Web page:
Study says FDA's 'fast-track' approval process may put patients in danger — 6 findings

From 2007 through 2017, 98.1 percent of recalled foot and ankle devices had approved through the FDA 510(k) premarket approval, according to a study published in the Cureus Journal of Medical Science.

Researchers studied 161 products from 33 different companies.

Here are six key findings:

1. Of all recalled devices, 158 were approved through the 510(k) premarket notification process.

2. Only one recalled product was authorized through the premarket approval process. Researchers were unable to identify the approval process for the remaining two devices, the Symbionic Leg and Centurion Sterile Rubber Bands.

3. Intraoperative and postoperative device breakage accounted for 39 of the 161 medical device product recalls, the most common cause of recalls.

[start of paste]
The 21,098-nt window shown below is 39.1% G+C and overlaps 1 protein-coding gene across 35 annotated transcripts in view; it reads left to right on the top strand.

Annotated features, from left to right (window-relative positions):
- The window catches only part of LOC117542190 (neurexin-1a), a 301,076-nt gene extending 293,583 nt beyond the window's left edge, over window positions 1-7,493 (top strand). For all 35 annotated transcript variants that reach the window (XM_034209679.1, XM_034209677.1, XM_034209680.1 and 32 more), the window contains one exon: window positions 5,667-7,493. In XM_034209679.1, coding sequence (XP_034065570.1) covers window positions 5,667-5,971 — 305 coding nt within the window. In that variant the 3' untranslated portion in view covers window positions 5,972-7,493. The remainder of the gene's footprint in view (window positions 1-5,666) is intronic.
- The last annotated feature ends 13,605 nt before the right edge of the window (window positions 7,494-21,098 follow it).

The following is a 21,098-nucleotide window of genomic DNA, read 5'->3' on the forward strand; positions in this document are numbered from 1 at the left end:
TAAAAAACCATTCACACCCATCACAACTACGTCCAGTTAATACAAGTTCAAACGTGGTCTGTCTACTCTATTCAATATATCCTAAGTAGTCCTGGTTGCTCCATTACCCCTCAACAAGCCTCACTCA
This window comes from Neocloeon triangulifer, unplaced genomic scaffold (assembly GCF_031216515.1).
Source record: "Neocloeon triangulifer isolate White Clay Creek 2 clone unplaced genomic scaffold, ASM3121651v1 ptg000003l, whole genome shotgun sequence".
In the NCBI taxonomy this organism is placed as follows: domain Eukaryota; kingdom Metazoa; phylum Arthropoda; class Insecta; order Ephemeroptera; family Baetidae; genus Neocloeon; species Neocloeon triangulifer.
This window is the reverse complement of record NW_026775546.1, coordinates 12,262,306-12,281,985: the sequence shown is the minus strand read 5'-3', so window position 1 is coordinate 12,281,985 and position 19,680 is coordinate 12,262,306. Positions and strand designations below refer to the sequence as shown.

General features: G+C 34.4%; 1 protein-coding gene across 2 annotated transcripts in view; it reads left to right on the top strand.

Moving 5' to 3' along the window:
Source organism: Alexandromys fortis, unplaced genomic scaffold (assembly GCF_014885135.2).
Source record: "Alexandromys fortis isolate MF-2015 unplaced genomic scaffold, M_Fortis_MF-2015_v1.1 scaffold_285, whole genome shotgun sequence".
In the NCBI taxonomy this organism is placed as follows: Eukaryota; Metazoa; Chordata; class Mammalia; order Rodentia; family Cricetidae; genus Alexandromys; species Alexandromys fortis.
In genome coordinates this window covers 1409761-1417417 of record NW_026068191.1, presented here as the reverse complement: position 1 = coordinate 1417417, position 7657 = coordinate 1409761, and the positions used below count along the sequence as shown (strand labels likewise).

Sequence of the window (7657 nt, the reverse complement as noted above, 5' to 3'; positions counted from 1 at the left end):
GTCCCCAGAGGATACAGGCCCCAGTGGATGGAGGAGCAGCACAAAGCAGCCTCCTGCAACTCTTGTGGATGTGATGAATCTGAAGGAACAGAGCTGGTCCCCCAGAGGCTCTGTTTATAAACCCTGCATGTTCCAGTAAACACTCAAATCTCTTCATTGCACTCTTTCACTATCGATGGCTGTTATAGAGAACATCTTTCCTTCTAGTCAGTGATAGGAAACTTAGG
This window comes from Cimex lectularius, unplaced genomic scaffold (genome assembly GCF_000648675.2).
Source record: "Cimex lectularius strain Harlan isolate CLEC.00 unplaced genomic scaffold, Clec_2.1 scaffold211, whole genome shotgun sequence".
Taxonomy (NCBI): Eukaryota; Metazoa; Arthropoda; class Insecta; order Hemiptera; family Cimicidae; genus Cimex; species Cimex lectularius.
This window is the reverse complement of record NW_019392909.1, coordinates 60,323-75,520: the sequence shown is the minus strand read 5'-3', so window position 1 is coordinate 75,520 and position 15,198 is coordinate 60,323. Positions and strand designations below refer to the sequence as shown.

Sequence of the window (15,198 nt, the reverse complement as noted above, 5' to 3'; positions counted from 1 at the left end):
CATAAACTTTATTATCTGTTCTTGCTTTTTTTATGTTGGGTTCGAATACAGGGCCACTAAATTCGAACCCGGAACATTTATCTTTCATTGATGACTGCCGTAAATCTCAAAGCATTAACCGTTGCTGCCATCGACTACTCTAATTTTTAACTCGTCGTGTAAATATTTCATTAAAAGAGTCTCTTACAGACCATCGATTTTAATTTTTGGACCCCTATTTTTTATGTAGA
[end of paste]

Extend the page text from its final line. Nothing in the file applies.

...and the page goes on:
4. Sterility concerns were the second-most common reason for recalls. Labeling and device design issues were also common rationales behind recalls.

5. The largest number of recalled products were Synthes screws, with 19,497,844 screws recalled because of labeling issues.

6. The study's limitations included focusing only on implants within foot and ankle orthopedic surgery, which were identified by searching within the FDA's database. The reasons for recall listed in the FDA's database might not correlate with the manufacturer's reason for initiating a recall.

"This study further supports the idea that products approved through the PMA process are less likely to be recalled. There is a lack of clinical data with products approved through the 510(k) process that may cause the devices to carry a greater risk to patients," authors concluded.

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